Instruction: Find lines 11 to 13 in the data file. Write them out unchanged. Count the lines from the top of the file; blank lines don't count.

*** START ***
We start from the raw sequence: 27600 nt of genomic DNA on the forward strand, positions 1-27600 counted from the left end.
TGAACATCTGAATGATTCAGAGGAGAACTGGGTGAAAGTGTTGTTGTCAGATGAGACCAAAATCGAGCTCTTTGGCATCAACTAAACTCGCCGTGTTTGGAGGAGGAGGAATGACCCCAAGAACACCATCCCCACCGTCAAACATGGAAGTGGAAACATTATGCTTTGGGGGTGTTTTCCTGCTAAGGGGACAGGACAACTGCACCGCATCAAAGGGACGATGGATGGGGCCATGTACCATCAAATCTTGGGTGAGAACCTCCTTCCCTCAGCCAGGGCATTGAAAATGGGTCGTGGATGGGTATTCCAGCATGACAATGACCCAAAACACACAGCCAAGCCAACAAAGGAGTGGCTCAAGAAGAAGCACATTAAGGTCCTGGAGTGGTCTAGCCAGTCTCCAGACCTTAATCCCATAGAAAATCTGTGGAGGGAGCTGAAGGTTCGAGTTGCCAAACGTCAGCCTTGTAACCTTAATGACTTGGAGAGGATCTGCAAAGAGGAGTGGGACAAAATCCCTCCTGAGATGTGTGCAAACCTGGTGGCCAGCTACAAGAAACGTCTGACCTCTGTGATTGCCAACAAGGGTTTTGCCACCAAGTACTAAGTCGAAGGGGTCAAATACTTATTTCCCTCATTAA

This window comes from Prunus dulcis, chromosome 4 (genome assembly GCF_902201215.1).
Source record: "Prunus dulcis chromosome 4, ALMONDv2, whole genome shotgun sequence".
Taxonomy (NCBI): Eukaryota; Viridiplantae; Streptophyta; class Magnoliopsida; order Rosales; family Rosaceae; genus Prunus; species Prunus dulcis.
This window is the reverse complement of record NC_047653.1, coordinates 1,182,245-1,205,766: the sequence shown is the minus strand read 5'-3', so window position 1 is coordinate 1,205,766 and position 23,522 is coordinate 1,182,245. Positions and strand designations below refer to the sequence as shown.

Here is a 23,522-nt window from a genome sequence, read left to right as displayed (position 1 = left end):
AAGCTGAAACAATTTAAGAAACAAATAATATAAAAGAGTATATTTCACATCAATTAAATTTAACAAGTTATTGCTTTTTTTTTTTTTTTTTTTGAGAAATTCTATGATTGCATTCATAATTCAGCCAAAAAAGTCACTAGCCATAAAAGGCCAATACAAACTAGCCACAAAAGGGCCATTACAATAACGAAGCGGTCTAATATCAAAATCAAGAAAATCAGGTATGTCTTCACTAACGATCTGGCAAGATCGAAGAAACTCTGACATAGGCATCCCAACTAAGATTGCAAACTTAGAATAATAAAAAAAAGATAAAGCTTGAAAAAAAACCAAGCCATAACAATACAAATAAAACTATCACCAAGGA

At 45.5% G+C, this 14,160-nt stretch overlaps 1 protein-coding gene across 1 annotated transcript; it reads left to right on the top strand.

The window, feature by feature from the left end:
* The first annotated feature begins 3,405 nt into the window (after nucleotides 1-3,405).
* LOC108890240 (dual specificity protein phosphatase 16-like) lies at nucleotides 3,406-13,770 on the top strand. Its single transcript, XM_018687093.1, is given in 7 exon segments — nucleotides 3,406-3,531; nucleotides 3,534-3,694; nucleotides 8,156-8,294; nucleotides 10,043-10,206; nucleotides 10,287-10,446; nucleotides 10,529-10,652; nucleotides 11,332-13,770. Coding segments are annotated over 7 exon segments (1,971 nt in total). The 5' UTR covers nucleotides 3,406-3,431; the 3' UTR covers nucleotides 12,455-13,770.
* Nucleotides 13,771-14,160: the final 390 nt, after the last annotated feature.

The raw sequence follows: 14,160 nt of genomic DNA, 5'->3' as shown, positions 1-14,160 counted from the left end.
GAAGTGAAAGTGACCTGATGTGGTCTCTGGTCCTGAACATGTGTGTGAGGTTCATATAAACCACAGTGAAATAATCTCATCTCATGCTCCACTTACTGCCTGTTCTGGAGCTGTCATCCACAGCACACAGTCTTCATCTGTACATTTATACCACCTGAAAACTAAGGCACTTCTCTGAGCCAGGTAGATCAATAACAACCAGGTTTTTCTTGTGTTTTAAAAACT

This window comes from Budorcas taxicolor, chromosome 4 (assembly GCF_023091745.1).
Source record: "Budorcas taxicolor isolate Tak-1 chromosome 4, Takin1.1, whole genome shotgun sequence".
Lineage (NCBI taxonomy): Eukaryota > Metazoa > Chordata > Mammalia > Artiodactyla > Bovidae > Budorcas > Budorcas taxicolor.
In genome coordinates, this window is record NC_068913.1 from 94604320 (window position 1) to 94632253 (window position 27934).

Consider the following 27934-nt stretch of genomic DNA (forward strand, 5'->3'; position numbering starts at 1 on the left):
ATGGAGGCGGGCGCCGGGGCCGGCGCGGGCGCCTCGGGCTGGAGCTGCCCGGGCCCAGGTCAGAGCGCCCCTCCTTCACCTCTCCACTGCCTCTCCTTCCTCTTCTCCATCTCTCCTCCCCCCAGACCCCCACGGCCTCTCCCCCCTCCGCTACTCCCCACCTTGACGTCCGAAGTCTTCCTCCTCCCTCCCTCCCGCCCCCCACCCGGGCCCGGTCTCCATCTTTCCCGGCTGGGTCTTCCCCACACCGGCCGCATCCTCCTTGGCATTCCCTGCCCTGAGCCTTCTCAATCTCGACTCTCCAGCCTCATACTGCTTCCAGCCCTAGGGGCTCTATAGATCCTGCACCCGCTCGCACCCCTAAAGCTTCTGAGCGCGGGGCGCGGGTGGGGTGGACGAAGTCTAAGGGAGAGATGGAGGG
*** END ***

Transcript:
* The first annotated feature begins 3,405 nt into the window (after nucleotides 1-3,405).
* LOC108890240 (dual specificity protein phosphatase 16-like) lies at nucleotides 3,406-13,770 on the top strand. Its single transcript, XM_018687093.1, is given in 7 exon segments — nucleotides 3,406-3,531; nucleotides 3,534-3,694; nucleotides 8,156-8,294; nucleotides 10,043-10,206; nucleotides 10,287-10,446; nucleotides 10,529-10,652; nucleotides 11,332-13,770. Coding segments are annotated over 7 exon segments (1,971 nt in total). The 5' UTR covers nucleotides 3,406-3,431; the 3' UTR covers nucleotides 12,455-13,770.
* Nucleotides 13,771-14,160: the final 390 nt, after the last annotated feature.